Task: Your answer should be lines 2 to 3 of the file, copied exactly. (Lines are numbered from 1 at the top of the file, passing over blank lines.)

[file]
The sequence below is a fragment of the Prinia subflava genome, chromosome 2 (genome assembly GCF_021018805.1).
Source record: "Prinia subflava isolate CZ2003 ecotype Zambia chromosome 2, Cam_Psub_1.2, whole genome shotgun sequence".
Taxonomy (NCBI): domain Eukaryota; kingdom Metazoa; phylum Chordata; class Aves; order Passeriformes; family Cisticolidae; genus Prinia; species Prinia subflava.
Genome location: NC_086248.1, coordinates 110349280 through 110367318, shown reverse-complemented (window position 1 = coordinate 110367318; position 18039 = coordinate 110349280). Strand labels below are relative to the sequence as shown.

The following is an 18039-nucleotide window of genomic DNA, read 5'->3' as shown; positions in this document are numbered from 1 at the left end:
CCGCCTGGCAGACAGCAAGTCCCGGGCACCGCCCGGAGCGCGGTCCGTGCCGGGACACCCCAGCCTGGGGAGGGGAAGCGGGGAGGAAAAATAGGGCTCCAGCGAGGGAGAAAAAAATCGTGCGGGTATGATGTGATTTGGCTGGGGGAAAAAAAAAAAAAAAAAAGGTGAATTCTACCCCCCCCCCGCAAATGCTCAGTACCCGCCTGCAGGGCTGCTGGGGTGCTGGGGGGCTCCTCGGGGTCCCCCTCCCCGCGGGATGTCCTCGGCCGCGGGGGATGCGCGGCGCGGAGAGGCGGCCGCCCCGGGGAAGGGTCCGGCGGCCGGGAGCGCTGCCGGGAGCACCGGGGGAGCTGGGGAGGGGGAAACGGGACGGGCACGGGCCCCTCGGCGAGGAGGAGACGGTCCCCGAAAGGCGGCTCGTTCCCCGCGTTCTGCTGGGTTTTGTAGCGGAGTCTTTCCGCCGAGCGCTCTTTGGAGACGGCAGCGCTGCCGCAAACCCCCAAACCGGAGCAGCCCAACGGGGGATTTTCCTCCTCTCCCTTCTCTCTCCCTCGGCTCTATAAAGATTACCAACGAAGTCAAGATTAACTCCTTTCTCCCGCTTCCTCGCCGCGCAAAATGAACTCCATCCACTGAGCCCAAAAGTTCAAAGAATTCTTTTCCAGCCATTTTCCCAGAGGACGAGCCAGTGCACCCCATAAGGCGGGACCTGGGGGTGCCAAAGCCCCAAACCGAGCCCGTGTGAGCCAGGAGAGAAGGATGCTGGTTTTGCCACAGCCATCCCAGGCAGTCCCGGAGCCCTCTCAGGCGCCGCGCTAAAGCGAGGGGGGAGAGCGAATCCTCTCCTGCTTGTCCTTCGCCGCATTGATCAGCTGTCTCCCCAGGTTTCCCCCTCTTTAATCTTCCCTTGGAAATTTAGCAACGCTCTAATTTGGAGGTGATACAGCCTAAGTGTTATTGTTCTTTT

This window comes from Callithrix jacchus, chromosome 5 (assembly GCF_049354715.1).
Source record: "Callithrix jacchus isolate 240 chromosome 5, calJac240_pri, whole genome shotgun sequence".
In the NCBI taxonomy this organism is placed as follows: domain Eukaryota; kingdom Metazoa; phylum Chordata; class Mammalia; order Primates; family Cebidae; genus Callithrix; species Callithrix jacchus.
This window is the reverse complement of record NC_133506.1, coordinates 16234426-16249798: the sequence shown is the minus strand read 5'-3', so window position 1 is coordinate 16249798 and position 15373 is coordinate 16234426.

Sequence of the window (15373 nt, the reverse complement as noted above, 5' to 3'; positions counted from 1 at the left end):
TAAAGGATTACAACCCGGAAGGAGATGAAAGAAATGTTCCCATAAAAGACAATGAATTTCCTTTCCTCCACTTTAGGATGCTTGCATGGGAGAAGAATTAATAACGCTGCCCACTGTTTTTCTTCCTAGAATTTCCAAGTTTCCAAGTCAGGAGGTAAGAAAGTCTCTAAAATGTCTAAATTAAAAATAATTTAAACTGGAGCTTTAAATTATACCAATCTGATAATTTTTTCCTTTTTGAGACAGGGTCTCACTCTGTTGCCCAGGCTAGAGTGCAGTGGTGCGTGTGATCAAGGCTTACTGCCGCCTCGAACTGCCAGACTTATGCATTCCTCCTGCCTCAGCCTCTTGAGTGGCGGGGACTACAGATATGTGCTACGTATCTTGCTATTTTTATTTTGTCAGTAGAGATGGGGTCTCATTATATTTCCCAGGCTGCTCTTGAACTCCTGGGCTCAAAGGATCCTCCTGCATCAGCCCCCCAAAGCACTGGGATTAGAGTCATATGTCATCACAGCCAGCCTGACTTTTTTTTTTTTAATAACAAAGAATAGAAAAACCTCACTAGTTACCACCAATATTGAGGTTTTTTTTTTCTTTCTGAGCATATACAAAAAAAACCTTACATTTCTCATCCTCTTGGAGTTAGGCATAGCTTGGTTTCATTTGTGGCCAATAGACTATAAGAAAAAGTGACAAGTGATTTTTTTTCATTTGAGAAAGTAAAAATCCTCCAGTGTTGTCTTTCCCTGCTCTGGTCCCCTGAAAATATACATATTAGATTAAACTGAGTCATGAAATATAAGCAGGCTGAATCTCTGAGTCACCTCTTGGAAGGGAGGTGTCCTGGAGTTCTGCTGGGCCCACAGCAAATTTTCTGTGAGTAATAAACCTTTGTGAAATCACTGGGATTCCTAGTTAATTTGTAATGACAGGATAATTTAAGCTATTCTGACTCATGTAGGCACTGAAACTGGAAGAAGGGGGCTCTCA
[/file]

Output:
Source record: "Prinia subflava isolate CZ2003 ecotype Zambia chromosome 2, Cam_Psub_1.2, whole genome shotgun sequence".
Taxonomy (NCBI): domain Eukaryota; kingdom Metazoa; phylum Chordata; class Aves; order Passeriformes; family Cisticolidae; genus Prinia; species Prinia subflava.